Mike was a committed socialist activist, involved in the anti-war movement who went public on how the Socialist Workers Party abused their position within the Stop the War group. His socialism was ethical, inclusive and visionary. I was pleased, then to include his essay Let's Talk Utopia as the editorial essay in the Five Leaves publication Utopia. In that essay he wrote "We need to find ways to connect to the utopian yearnings that move millions of people, and which the right-wing and the advertising industry know too well how to exploit. We have to offer something more participatory, concrete and the same time more dynamic, more of a process, a journey than an end product polished by the intelligentsia. In doing that, we can draw on a rich tradition going back to the Biblical prophets and found in almost every society." In a sentence he summed up his argument "We need the attraction of a possible future as well as a revulsion at the actual present. ... we don't 'talk utopia' nearly enough."
Mike helped make the left more inhabitable and his influence was widespread.
Typically he asked for contributions in his memory to go to Medical Aid for Palestine and to St Joseph's Hospice which looked after him towards the end.
Our condolences to his partner, comrade and co-thinker, Liz Davies.

Wednesday 7 January 2015

Allotment publishing, then and now: this blessed plot, this earth, this realm...

I used to work in a radical bookshop in Nottingham called Mushroom Bookshop. Somehow I'd missed buying Colin Ward and David Crouch's book The Allotment: its landscape and culture when it came out as an expensive Faber hardback before it went out of print. In 1994 I got fed up waiting on the paperback and suggested to Faber that Mushroom buy the rights and that we publish in paper ourselves. This seemed a bit excessive as I only wanted one copy (the internet had not been invented yet) but needs must. Colin - a friend of mine as it happened - and David were keen to see new life breathed into the work. Faber set a reasonable price and, hey presto, I was a publisher of real books under Mushroom's name. I'd previously published pamphlets under various guises, but this was a 311 page book of some import.
It turned out a lot of people had been waiting, and waiting, and we had a steady seller on our hands. It was one of the very few books that came up on searches for allotments and was particularly popular among those new to allotmenting who wanted to know their history. At the time I had two plots myself on the famous Hungerhill site in Nottingham. The book was reviewed, mentioned, referred to, sent to John Prescott when he was in charge of allotments, drawn on for everything anybody else was writing on allotments and bits were lifted without permission or credit by one Sunday newspaper!
In 1995 I left Mushroom and their publications went with me (we'd published a few other books by then) and The Allotment became the book that underwrote the rest of what was now Five Leaves' list. It was not long before Five Leaves became the world's biggest publisher of books on allotments. We became so when we published our second such book, One Woman's Plot by Geraldine Kilbride. It sold out. Indeed, if anyone has a spare copy I'd like one as our file copy here has some missing pages! Then came City Fields, Country Gardens, a collection of allotment essays that first appeared in the Guardian from Michael Hyde.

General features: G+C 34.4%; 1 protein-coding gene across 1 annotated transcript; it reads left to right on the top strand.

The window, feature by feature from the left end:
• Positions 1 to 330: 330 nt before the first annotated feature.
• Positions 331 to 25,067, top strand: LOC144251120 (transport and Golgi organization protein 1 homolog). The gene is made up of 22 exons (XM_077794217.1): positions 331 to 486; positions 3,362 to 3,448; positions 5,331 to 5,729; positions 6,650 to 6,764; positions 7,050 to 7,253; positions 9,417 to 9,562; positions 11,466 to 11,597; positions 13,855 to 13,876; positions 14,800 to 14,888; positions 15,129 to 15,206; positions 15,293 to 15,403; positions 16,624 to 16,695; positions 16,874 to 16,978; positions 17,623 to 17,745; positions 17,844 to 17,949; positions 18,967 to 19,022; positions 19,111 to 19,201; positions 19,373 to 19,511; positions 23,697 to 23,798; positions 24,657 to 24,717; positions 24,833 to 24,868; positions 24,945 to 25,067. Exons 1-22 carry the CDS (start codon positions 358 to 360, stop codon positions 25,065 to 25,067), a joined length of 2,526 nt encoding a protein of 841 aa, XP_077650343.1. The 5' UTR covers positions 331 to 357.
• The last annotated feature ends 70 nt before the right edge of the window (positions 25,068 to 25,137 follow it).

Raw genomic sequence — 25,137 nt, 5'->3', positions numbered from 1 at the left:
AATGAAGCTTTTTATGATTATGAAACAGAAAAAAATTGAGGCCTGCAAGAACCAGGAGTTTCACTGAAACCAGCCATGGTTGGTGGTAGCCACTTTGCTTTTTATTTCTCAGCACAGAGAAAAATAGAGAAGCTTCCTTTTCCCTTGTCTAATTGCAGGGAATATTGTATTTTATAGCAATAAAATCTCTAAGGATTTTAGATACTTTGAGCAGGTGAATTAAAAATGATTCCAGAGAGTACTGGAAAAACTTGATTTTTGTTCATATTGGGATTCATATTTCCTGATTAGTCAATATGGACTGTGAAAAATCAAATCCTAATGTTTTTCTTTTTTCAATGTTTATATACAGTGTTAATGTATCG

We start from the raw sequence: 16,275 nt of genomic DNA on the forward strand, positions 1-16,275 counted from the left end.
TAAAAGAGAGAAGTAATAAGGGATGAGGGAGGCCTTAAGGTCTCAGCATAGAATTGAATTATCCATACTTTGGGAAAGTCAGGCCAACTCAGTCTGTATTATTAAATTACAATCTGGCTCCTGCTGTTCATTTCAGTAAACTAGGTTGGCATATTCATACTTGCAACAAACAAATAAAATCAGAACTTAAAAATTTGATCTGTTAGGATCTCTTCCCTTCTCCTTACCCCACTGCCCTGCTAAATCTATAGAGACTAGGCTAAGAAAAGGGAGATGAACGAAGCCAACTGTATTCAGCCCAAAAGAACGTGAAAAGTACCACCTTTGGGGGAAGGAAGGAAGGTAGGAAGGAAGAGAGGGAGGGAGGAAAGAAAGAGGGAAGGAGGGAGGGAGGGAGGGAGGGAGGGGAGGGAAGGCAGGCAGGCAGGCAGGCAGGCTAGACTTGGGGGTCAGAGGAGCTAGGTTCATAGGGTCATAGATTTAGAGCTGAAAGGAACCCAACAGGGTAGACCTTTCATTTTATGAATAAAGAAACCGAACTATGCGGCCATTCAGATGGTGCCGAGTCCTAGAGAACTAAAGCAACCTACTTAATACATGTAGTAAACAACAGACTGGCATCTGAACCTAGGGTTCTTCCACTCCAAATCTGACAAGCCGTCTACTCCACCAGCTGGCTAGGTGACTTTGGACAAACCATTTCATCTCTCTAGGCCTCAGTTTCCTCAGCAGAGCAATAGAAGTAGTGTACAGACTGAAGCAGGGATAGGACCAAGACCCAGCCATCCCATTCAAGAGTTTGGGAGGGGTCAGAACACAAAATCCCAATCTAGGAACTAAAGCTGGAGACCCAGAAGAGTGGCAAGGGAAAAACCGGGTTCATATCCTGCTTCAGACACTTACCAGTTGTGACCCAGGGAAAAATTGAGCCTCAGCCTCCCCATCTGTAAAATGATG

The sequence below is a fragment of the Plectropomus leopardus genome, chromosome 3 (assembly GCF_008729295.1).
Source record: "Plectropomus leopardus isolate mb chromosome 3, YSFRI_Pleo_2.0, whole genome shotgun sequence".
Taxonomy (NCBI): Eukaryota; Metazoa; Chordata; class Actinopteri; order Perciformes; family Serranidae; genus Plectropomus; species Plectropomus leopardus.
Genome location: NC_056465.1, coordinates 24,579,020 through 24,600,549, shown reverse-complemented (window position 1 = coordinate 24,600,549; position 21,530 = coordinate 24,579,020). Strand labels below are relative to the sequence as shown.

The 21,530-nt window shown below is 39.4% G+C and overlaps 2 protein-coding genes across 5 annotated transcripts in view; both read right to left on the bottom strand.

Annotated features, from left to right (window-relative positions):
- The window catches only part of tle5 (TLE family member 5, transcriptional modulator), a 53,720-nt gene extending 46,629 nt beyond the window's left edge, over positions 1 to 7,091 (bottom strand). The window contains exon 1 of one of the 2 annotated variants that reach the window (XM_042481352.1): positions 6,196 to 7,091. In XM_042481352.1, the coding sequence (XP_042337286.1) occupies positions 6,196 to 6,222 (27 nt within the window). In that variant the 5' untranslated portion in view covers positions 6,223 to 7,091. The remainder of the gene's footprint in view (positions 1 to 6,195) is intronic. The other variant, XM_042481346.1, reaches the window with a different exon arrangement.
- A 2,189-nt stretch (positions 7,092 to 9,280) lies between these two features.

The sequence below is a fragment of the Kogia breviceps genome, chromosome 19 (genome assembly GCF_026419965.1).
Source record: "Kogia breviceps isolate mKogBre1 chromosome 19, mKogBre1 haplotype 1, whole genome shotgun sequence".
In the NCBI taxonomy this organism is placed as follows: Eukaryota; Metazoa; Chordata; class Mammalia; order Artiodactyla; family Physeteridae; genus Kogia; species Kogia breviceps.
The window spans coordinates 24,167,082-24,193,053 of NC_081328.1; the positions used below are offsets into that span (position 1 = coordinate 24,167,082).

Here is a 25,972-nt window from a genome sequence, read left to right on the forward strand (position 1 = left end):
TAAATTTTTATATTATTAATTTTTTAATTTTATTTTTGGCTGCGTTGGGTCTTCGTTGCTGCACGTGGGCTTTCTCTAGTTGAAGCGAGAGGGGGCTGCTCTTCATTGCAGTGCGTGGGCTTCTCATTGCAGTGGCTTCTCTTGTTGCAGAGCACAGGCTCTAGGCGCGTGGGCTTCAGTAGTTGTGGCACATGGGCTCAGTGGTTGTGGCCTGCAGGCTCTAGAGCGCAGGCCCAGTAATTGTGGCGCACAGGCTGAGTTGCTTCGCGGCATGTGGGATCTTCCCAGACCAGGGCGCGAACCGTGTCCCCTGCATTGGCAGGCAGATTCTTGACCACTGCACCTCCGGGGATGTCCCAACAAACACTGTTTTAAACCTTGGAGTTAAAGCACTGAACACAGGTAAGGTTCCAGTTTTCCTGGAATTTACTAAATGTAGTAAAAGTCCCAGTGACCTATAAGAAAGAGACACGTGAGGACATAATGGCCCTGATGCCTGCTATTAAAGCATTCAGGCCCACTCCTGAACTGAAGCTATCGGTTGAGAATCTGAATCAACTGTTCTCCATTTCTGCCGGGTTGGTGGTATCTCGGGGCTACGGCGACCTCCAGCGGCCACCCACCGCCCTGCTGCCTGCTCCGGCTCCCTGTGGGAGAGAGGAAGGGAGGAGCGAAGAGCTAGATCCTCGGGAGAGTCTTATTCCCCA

The book was edited by David Crouch and Martin Stott, with wonderful photos by Martin. We learned that Michael was very ill and brought publication forward. He received copies just in time, in hospital where he presented a copy to his favourite nurse, and though he was far too ill to attend the launch he said a few words down the phone. Michael had kept allotment writing alive during the dark periods and we were proud to have published him. That sold out too.
We added The Art of Allotments by David Crouch and couldn't help but feel a BIG book on allotment art and photography would be a good thing.... but that is for others, because by now allotment publishing was not uncommon and it was time for Five Leaves to move on, our job done on that front. Yet Crouch and Ward kept selling and we kept reprinting it, thinking it was time for that book to leave the stage but still nobody else had written an accessible yet well researched book on allotment history.
Until we met Lesley Acton. It was time to let Crouch and Ward go and, after a decent interval, replace the book. Sure, there are one or two others, but aimed more for a popular market (and we don't do popular) rather than social history. How did we meet Lesley? Not sure, because she normally writes on ceramics but had moved on to allotments and runs
So... on March 14 in Leicester and March 16 in London we launch A Growing Place: a history of the allotment movement by her. You can't order it yet, but will soon.
This history investigates how changing economic, political and cultural conditions have affected the demand for plots. Allotmenting is far from being a benign activity for the poor but a highly politicised issue reflecting debates on land use, good food, planning and, now, "redevelopment". In tracing the ups and downs of the movement and its culture the book discusses whether allotments will continue to survive.
And Five Leaves returns to its roots. In more ways than one.
ps - this blessed plot quote is from Shakespeare's King Richard II